Discover magazine states what might seem rather obvious: Brain Connections Contribute to Our Unique Personalities.
Each human brain has a unique connectome—the network of neural pathways that tie all of its parts together. Like a fingerprint, every person’s connectome is unique. To find out where these individual connectomes differed the most, researchers used an MRI scanning technique to take cross-sectional pictures of 23 people’s brains at rest.
The real variety arose in the parts of the brain associated with personality, like the frontoparietal lobe. This multipurpose area in the brain curates sensory data into complex thoughts, feelings or actions and allows us to interpret the things we sense (i.e., we recognize a red, round object as an apple). Because there are many ways to get from sensation to reaction, and many different ways to react to what we sense, each individual’s brain blazes its own paths.
I was actually just musing on something related to this. We understand that brains are made up of neurons which are essentially the wires of the brain. These neurons can be connected to many other neurons, so you could have a neuron with 100 neurons sending it signals while it is also sending signals to 100 different neurons. Obviously you can get some pretty complex circuitry going on there.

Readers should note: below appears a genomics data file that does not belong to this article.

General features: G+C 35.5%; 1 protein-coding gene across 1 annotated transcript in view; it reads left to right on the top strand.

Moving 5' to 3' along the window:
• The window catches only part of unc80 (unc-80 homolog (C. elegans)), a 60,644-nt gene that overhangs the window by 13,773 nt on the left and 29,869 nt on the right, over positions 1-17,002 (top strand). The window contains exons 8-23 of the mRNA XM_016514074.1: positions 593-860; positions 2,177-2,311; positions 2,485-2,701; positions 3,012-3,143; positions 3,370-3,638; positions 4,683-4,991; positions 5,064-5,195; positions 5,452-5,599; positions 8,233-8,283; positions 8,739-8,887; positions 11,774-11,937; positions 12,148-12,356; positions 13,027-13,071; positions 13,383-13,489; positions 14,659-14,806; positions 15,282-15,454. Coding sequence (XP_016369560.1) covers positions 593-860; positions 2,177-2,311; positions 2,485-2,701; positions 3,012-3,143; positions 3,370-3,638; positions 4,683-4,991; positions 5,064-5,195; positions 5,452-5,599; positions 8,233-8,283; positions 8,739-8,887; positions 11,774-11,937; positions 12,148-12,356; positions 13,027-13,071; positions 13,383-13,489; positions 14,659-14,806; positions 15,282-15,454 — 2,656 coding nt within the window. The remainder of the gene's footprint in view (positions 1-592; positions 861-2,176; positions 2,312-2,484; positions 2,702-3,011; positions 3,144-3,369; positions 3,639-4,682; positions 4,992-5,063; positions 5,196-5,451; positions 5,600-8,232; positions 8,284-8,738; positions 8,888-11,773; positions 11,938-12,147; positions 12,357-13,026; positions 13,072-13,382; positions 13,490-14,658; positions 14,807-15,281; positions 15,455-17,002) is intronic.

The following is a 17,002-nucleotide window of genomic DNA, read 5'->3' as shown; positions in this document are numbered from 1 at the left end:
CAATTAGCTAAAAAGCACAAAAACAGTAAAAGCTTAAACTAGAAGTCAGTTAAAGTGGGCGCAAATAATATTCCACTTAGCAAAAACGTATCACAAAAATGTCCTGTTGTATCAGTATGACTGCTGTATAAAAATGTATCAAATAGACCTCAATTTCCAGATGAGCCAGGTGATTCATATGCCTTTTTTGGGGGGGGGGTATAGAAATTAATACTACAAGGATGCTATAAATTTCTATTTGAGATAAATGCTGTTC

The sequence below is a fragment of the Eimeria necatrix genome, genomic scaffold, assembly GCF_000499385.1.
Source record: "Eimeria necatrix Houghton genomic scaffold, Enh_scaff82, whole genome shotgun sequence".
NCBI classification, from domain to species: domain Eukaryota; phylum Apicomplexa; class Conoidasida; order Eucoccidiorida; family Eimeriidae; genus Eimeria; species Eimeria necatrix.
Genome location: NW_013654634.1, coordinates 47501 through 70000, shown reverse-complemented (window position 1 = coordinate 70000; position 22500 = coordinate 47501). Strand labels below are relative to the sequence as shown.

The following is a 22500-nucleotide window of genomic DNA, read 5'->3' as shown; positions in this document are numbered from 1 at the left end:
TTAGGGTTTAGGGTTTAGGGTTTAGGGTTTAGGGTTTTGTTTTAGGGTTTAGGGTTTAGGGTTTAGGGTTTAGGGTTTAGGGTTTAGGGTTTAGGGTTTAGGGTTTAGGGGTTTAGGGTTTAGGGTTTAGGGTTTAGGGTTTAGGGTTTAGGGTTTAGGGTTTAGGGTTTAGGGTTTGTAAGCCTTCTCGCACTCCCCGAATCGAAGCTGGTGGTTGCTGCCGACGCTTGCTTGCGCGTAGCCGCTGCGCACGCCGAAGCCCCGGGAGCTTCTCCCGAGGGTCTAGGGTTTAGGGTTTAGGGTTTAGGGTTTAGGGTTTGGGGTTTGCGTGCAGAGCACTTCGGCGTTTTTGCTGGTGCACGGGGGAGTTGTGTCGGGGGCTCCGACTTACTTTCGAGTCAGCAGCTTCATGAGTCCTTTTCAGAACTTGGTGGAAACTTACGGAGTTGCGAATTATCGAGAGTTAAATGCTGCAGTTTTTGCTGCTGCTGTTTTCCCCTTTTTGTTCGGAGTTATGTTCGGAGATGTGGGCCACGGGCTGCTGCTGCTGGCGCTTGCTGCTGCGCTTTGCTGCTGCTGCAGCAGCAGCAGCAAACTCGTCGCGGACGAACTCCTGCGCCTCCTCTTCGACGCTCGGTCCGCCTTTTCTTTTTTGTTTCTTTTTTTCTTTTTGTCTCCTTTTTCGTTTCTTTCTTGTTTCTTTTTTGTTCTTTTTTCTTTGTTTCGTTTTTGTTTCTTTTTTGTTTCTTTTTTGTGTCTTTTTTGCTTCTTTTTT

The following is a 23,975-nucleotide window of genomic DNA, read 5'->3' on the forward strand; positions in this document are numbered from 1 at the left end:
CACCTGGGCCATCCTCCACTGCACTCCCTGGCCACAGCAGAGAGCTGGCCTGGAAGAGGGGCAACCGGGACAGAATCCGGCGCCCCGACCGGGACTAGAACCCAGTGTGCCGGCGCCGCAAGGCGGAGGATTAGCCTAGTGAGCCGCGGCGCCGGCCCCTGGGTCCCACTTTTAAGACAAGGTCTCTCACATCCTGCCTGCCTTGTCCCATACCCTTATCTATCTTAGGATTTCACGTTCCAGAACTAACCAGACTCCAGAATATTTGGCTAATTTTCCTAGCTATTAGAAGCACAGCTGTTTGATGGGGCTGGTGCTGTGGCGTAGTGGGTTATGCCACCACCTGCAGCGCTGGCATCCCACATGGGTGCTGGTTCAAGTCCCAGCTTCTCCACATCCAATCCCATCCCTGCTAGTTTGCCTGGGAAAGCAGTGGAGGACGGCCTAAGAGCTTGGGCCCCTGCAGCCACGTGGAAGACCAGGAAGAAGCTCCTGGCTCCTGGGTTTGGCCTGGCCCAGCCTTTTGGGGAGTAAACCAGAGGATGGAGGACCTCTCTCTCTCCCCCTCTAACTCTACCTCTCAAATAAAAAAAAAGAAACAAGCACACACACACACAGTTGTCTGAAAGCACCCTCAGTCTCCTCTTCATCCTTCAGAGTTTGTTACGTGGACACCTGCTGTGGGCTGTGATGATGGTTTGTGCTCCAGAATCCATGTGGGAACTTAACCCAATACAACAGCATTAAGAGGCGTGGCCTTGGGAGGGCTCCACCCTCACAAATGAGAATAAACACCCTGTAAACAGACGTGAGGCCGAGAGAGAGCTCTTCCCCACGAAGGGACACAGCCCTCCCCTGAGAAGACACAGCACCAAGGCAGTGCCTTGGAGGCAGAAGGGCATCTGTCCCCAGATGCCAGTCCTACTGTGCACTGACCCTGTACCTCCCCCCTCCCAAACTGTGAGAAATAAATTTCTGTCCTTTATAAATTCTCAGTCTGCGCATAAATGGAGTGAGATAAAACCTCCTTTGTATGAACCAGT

But neurons also group together in clumps, so you can have a network of neurons that may all be deeply interconnect to each other but not so much to “outside” networks. I’m wondering of that correlates to certain personality types. Are people with more complex interconnections of neurons/networks more prone to deeper, nuanced thinking? And are people with rich clumps of neurons that don’t speak much to other clumps more prone to absolutist, clear cut thinking? I think we’ve all had discussions with people – sometimes very intelligent people – who seem just incapable of getting a point we are making. Like they just hit a brick wall. I’m wondering of those people just lack the neural networks to understand what is being said.
I should say, I’m not sure one type of thinking is necessarily better. I tend have this deeper, nuanced way of thinking but as a result I tend to chase ideas down ever narrower corridors of thought, never arriving solid conclusions.
Ah, who am I kidding? My way of thinking is the best!